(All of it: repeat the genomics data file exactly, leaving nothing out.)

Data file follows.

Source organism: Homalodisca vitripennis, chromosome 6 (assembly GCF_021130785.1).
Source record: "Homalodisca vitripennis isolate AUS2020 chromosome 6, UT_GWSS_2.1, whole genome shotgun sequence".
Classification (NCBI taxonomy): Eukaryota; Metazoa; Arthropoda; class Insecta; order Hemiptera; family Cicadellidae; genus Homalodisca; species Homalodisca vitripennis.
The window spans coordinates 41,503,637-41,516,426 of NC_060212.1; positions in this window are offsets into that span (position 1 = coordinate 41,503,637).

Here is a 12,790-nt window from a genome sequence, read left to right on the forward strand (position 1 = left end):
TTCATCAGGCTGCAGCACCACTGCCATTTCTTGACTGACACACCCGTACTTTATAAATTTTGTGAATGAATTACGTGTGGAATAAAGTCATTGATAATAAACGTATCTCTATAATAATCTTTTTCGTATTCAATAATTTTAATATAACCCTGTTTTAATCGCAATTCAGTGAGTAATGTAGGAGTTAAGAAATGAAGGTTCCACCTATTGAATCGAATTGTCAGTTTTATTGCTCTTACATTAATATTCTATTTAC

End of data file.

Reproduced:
Source organism: Homalodisca vitripennis, chromosome 6 (assembly GCF_021130785.1).
Source record: "Homalodisca vitripennis isolate AUS2020 chromosome 6, UT_GWSS_2.1, whole genome shotgun sequence".
Classification (NCBI taxonomy): Eukaryota; Metazoa; Arthropoda; class Insecta; order Hemiptera; family Cicadellidae; genus Homalodisca; species Homalodisca vitripennis.
The window spans coordinates 41,503,637-41,516,426 of NC_060212.1; positions in this window are offsets into that span (position 1 = coordinate 41,503,637).

Here is a 12,790-nt window from a genome sequence, read left to right on the forward strand (position 1 = left end):
TTCATCAGGCTGCAGCACCACTGCCATTTCTTGACTGACACACCCGTACTTTATAAATTTTGTGAATGAATTACGTGTGGAATAAAGTCATTGATAATAAACGTATCTCTATAATAATCTTTTTCGTATTCAATAATTTTAATATAACCCTGTTTTAATCGCAATTCAGTGAGTAATGTAGGAGTTAAGAAATGAAGGTTCCACCTATTGAATCGAATTGTCAGTTTTATTGCTCTTACATTAATATTCTATTTAC